08 February 2018

Protecting Critical Energy Infrastructure: Synack at Vienna Cyber Security Week


Vienna, dubbed one of Europe’s smartest cities, is a city with innovation at its core. With some of the world’s best public transportation, clean energy and smart buildings (just to name a few) – Vienna certainly has a strong infrastructure digitization strategy.

As cities continue to digitize, protecting critical infrastructure from cyber attack will continue to gain importance in the minds of government agencies, manufacturers, and even everyday citizens who utilize the benefits of public services. Synack was invited to join in on the conversations happening at Vienna Cyber Security Week 2018 and we talked about effectively securing critical infrastructure now and in the future.

The benefit of connectivity and smart technology in our infrastructure comes with the trade-off of making a system more difficult to secure. The process control systems that monitor and control infrastructure equipment often have a lifespan that lasts decades. Since “reliability” is chosen over frequent updates, it leaves systems open to vulnerabilities for months (maybe even years) at a time. Attackers always target the weakest systems first, and they are becoming increasingly aware that critical infrastructure is a poorly-secured target. This is a problem when even limited amounts of effort can produce a high reward. When an attacker hacks a process control network, they can steal proprietary data and trade secrets, cause millions of dollars of downtime, or with careful planning, cause irreparable damage to the process control system itself.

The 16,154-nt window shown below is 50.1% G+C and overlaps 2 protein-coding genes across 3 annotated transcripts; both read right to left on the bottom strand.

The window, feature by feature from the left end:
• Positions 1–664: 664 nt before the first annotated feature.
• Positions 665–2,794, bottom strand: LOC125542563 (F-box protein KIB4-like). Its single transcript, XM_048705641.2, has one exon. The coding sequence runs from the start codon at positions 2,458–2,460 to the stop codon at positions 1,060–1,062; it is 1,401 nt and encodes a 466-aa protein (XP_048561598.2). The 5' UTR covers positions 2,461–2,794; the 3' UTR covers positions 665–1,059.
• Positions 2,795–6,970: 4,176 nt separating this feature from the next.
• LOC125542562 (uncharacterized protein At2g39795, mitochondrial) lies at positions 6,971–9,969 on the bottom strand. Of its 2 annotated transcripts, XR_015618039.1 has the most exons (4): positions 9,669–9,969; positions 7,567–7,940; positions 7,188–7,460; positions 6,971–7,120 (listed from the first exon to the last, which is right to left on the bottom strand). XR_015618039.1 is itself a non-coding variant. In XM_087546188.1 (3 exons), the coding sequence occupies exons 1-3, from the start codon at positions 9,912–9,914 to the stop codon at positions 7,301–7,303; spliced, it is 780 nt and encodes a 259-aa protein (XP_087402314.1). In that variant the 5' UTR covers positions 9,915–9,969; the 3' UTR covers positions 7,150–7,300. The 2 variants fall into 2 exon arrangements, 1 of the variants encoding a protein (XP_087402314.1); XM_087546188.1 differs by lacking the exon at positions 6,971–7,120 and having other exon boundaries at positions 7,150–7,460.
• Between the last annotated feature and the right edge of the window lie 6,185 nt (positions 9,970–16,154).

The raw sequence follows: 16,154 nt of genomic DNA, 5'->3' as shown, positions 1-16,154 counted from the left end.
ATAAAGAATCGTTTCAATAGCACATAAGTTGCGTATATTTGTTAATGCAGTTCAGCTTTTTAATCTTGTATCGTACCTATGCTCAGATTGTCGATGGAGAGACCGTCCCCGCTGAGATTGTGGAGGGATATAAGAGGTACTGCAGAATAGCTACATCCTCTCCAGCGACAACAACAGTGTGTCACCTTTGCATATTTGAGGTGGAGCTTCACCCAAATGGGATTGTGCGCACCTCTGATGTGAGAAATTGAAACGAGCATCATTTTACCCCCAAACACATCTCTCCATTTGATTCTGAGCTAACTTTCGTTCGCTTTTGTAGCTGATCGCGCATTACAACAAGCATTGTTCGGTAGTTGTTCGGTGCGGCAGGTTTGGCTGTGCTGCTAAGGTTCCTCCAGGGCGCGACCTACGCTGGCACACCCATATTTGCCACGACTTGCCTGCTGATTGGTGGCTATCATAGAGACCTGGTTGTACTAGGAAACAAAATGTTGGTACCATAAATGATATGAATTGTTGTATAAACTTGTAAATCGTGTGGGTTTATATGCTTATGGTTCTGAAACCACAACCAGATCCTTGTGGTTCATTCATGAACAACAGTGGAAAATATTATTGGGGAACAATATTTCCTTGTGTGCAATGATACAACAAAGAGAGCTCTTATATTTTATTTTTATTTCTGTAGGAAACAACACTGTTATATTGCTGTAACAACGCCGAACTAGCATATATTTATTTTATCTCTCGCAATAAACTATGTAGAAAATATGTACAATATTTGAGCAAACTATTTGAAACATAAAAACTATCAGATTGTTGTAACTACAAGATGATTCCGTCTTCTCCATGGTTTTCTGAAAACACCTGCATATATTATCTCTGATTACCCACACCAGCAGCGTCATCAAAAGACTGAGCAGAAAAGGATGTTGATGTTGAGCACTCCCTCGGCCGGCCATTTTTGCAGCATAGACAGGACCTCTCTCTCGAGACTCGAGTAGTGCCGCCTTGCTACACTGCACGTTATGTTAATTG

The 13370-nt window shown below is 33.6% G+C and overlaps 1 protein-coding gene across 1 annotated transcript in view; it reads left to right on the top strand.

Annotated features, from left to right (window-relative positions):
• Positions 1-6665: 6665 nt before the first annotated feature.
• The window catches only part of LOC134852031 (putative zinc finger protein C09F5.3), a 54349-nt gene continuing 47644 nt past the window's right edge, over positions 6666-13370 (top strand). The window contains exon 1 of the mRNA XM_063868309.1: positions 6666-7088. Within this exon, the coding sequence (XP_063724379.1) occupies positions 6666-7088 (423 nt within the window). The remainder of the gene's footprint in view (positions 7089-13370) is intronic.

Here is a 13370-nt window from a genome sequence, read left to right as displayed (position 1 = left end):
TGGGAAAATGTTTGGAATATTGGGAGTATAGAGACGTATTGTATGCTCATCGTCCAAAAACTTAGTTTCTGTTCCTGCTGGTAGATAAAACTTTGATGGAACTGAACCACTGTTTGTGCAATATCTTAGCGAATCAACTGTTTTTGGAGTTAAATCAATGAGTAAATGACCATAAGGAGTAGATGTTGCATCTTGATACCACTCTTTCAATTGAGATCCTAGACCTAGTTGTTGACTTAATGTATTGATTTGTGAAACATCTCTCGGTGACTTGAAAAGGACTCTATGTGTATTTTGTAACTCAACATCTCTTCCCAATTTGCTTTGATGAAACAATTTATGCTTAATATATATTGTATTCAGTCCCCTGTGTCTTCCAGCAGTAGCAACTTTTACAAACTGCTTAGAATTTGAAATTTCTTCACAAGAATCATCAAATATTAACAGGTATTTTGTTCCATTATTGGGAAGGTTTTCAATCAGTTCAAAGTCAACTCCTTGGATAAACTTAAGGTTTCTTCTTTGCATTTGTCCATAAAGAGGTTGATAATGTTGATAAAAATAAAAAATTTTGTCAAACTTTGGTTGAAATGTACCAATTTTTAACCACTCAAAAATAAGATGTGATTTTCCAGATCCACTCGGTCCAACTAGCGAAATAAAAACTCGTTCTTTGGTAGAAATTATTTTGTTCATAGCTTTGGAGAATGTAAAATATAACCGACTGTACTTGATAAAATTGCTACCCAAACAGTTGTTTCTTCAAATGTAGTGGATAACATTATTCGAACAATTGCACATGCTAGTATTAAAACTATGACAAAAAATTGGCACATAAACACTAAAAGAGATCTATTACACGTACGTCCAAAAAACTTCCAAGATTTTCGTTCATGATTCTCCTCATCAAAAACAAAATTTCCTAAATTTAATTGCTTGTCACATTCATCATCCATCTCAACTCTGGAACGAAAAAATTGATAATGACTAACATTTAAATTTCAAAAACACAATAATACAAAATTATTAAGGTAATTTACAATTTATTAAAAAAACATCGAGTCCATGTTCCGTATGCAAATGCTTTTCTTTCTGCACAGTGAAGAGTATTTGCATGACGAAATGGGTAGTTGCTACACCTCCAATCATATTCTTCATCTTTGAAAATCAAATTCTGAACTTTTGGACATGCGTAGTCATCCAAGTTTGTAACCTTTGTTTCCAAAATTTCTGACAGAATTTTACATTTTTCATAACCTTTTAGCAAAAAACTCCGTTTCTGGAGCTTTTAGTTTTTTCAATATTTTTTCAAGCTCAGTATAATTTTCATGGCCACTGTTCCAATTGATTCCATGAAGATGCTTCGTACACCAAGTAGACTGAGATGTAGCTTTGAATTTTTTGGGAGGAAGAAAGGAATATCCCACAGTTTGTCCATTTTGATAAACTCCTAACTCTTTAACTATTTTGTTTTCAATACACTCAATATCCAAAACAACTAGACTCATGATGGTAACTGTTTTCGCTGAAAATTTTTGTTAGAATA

Synack was a keynote presenter at Vienna Cyber Security Week, an international multi-stakeholder conference, which hosted over 300 delegates from the energy, government and critical infrastructure sectors across the DACH region. The discussions and the debates on finding a solution to secure the energy economy and “smart city” technology will continue on past the conference, but we think the solution is two-fold: we need both technology controls and policy changes to make our critical infrastructure systems more secure. Companies should utilize technology controls such as one-way data transfer appliances and other “safety systems” that ensure limits to what can be controlled or connected on the network. We also need to define and implement policy that requires a more secure architecture across all critical infrastructure industries and drive budget towards solving the problem.

Synack’s own Ron Peeters, the Managing Director of EMEA, offered a new approach to securing critical infrastructure: outsmarting hackers with hackers. By utilizing a highly-vetted crowd of security researchers that can mimic the activity of criminal hackers, enterprises and governments can become increasingly resistant to cyber attackers over time.

The three main takeaways from Ron’s session:

  • Traditional security solutions, such as automated scanning and compliance-based penetration testing, aren’t working.
  • Cyber attackers have increasingly sophisticated tools and skill sets; they are persistent and always evolving.
  • The common approach to securing critical infrastructure has not kept pace with the threat – this will have to change. We need a pragmatic approach that integrates security across the organization with a dynamic defense system and security teams that scale.

If you’re interested in learning more about securing critical infrastructure and how Synack works, get in touch here.